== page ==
A tough 24-hour marathon fitness challenge wasn’t just completed, but dominated and all in the name of a kids’ charity.
A group of 18 athletes from Ponoka’s Gun-it Crossfit gym took on the worldwide AMRAP 24-hour workout challenge, beginning at 4 a.m. on Dec. 7.
For Gun-it owner/operator Brett McCaughey, the entire event was a bit of a blur, but was also something immeasurably fantastic.
“I got to the gym at 3 a.m. and as the athletes showed up and handed in their pledge sheets, I started to tally it up. We had raised $10,195,” she said.
“We were absolutely shocked that we blew our $6,000 goal out of the water and we still had 24 hours to raise more. The event seemed to fly by, but also take forever. Even though we were three teams, we really lifted each other up, encouraged and supported.
“I’m super-proud of this group. They not only selflessly gave their time, they took an entire day to challenge themselves to a 24-hour workout. They whole-heartedly put in everything. They remind me every day that their are good people in this world. They amaze me.”
In the end, the group brought in more than $13,000 that will go to KidSport Ponoka to support kids wanting to play sports.
The challenge, which had more than 50 teams of six worldwide, saw the athletes complete 500 repetitions each of three different workout drills during each hour.
McCaughey felt the energy at the start, but it took a while to get into the groove. What made it more difficult was not knowing what drills would come up in the next hour.
“We literally didn’t know what we were doing until we got there, but each team would shut down — so long as they had done the reps — about 10 to 15 minutes early,” she said.
Doing that allowed time for a rest, food, to hit the washroom or clean up to get ready for the next hour.
“We all changed several times, brushed our teeth, put on fresh socks and shoes. That seemed to freshen you up and give you a little pick-me-up,” McCaughey added.
We had a little bit of a dip in energy between 3 and 4 p.m. I think we were all a little low on food and felt like we had been going forever, but it was just half way. Then we got thrown a curve ball — synchronized pull ups, sit ups and squats. A team of six moved to a team of three. Your rest was short and everything was starting to ache. It kind of hit us in the guts.”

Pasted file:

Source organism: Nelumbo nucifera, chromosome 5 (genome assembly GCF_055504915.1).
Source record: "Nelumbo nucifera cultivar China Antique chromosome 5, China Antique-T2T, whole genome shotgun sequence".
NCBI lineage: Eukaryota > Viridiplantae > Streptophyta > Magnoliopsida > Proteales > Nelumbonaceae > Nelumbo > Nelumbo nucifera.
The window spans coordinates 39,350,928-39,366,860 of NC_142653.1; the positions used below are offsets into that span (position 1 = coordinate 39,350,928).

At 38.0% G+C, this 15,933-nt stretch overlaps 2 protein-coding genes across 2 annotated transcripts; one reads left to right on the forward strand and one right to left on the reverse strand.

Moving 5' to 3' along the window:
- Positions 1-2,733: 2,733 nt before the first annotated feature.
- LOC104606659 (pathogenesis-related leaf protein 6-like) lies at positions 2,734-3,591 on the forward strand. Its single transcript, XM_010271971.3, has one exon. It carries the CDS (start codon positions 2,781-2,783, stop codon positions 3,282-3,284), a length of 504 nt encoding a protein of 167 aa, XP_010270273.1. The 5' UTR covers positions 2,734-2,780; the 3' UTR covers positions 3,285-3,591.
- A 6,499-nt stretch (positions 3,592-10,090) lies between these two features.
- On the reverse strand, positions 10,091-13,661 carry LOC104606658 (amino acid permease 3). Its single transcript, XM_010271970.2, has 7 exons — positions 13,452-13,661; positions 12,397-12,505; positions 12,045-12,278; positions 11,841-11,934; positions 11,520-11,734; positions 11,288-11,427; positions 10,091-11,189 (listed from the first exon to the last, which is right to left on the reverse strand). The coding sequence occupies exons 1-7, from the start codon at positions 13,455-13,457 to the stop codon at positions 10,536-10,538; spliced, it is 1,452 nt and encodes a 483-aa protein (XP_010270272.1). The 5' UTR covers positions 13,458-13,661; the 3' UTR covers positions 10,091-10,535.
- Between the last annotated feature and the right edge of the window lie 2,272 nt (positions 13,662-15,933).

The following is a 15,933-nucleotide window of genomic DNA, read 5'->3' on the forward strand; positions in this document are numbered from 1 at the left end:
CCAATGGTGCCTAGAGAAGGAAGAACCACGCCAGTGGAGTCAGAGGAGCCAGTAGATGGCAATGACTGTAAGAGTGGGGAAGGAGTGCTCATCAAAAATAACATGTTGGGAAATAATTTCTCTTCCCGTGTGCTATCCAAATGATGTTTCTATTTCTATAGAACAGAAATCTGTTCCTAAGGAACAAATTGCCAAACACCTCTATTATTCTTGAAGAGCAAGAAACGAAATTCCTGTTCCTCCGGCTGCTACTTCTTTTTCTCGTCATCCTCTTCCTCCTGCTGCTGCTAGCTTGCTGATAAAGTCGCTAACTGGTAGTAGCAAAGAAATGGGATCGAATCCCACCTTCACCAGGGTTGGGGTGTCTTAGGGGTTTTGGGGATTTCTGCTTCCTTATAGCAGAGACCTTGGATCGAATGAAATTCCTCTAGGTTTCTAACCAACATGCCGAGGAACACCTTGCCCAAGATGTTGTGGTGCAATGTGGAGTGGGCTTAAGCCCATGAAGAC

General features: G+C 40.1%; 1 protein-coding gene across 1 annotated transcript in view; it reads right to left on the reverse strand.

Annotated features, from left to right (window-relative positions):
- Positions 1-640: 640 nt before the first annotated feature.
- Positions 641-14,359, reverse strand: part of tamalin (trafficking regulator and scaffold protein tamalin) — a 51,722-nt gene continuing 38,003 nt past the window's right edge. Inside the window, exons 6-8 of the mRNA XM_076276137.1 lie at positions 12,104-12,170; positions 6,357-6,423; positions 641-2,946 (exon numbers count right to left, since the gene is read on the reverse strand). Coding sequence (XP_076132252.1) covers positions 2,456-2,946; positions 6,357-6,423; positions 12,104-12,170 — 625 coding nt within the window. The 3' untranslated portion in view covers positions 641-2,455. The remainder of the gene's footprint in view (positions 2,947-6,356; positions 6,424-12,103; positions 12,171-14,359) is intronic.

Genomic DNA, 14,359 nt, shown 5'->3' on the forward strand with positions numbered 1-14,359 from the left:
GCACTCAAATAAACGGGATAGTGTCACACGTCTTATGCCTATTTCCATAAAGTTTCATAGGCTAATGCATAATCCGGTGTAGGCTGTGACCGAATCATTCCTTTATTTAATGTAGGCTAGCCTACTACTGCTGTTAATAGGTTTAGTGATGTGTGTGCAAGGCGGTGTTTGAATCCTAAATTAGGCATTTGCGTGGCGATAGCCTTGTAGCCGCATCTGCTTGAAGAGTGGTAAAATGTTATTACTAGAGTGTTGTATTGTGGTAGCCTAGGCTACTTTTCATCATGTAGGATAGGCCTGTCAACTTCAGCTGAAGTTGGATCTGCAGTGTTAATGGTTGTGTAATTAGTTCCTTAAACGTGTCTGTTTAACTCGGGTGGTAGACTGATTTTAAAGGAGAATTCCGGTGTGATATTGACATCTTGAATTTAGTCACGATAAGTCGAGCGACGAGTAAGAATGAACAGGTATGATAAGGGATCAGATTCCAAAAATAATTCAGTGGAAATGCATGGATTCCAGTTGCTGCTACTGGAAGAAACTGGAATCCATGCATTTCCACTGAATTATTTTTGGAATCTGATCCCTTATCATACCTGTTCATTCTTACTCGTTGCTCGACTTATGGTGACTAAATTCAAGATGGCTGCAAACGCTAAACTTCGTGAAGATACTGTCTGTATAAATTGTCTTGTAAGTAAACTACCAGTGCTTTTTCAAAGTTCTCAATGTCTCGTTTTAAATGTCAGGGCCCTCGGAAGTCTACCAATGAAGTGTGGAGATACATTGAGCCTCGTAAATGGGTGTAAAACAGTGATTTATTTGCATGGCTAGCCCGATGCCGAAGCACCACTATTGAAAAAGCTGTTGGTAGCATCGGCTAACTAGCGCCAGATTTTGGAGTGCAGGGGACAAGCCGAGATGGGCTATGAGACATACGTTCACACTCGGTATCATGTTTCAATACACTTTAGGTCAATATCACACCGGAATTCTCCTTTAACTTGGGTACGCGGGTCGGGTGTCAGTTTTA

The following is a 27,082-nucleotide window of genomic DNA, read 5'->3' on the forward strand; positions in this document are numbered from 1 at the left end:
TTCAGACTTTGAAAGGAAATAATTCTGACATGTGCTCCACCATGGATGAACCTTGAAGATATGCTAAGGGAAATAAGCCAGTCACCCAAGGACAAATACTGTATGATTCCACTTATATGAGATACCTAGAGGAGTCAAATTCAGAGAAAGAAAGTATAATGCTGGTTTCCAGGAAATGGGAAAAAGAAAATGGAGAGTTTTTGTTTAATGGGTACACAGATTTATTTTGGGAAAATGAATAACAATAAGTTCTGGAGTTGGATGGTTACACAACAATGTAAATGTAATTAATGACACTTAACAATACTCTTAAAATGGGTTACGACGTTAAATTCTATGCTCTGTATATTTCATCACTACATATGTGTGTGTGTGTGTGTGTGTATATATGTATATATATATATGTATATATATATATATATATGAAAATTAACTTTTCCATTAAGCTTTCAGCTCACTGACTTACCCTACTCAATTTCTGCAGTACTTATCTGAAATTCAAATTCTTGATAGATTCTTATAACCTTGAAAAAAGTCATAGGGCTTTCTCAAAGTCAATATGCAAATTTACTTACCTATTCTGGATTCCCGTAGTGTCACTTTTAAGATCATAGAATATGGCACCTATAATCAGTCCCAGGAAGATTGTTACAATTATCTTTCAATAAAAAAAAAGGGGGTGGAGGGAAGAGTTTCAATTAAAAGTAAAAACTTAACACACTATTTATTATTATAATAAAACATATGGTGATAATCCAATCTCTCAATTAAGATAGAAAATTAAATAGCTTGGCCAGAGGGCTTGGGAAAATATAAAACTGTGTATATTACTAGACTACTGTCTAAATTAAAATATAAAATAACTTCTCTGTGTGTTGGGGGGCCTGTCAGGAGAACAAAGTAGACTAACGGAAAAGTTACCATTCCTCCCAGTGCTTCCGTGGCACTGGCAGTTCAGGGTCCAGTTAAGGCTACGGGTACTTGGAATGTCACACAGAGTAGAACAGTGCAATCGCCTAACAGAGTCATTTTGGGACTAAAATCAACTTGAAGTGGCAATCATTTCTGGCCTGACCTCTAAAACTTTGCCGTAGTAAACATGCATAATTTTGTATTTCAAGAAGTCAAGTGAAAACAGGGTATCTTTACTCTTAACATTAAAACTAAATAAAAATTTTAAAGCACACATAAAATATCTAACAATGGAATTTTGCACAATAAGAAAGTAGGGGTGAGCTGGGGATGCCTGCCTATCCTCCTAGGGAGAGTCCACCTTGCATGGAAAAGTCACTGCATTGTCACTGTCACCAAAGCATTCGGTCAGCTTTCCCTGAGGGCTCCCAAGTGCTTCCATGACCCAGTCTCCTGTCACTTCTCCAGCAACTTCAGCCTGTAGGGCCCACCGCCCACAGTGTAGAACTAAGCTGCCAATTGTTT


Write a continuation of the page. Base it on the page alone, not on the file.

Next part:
The next hour provided an even more demanding drill set that simply was not manageable for a lot of the group, which included a high skill gymnastics move as well as box jump that was a bit too high.
“We changed up our tunes and somehow changed the energy around. The energy during that hour was amazing,” she said.
The amount of visitors throughout the challenge also helped, according to McCaughey, especially when it gave the athletes some relief.
Kenda Butterfield from Vantage Physio dropped in to help relieve some pain and stiffness, while Michelle Lentz set up the meal plan and snack to ensure everyone stayed fueled up. Cindy Loney also helped out by organizing the various volunteers that looked after things such as getting the food ready.
“As we got closer to the end, the clock seemed to go so slow while stopping and starting to move hurt bad for myself,” McCaughey said.
“Rest almost wasn’t worth it. A few rested throughout. Most didn’t sleep at all. That said though, every single athlete completed all the needed reps for our last hour. Proper nutrition — I think that’s why we were all able to finish and maybe the only reason we could all get up to go to work on Monday.”